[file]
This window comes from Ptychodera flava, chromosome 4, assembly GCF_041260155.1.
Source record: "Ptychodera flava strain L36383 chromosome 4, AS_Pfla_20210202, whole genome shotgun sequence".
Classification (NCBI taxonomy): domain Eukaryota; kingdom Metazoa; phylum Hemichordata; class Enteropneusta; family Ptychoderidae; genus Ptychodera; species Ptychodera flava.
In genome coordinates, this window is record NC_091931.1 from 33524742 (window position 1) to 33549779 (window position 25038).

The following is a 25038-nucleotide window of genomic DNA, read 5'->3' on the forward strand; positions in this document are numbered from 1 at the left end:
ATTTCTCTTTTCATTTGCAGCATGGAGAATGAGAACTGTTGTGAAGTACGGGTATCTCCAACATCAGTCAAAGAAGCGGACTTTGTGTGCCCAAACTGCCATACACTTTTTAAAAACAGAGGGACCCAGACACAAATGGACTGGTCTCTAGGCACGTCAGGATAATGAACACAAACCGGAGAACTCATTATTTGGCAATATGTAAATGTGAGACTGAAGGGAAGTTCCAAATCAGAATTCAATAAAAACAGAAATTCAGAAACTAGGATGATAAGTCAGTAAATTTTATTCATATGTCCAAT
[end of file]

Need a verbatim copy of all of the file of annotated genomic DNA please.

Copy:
This window comes from Ptychodera flava, chromosome 4, assembly GCF_041260155.1.
Source record: "Ptychodera flava strain L36383 chromosome 4, AS_Pfla_20210202, whole genome shotgun sequence".
Classification (NCBI taxonomy): domain Eukaryota; kingdom Metazoa; phylum Hemichordata; class Enteropneusta; family Ptychoderidae; genus Ptychodera; species Ptychodera flava.
In genome coordinates, this window is record NC_091931.1 from 33524742 (window position 1) to 33549779 (window position 25038).

The following is a 25038-nucleotide window of genomic DNA, read 5'->3' on the forward strand; positions in this document are numbered from 1 at the left end:
ATTTCTCTTTTCATTTGCAGCATGGAGAATGAGAACTGTTGTGAAGTACGGGTATCTCCAACATCAGTCAAAGAAGCGGACTTTGTGTGCCCAAACTGCCATACACTTTTTAAAAACAGAGGGACCCAGACACAAATGGACTGGTCTCTAGGCACGTCAGGATAATGAACACAAACCGGAGAACTCATTATTTGGCAATATGTAAATGTGAGACTGAAGGGAAGTTCCAAATCAGAATTCAATAAAAACAGAAATTCAGAAACTAGGATGATAAGTCAGTAAATTTTATTCATATGTCCAAT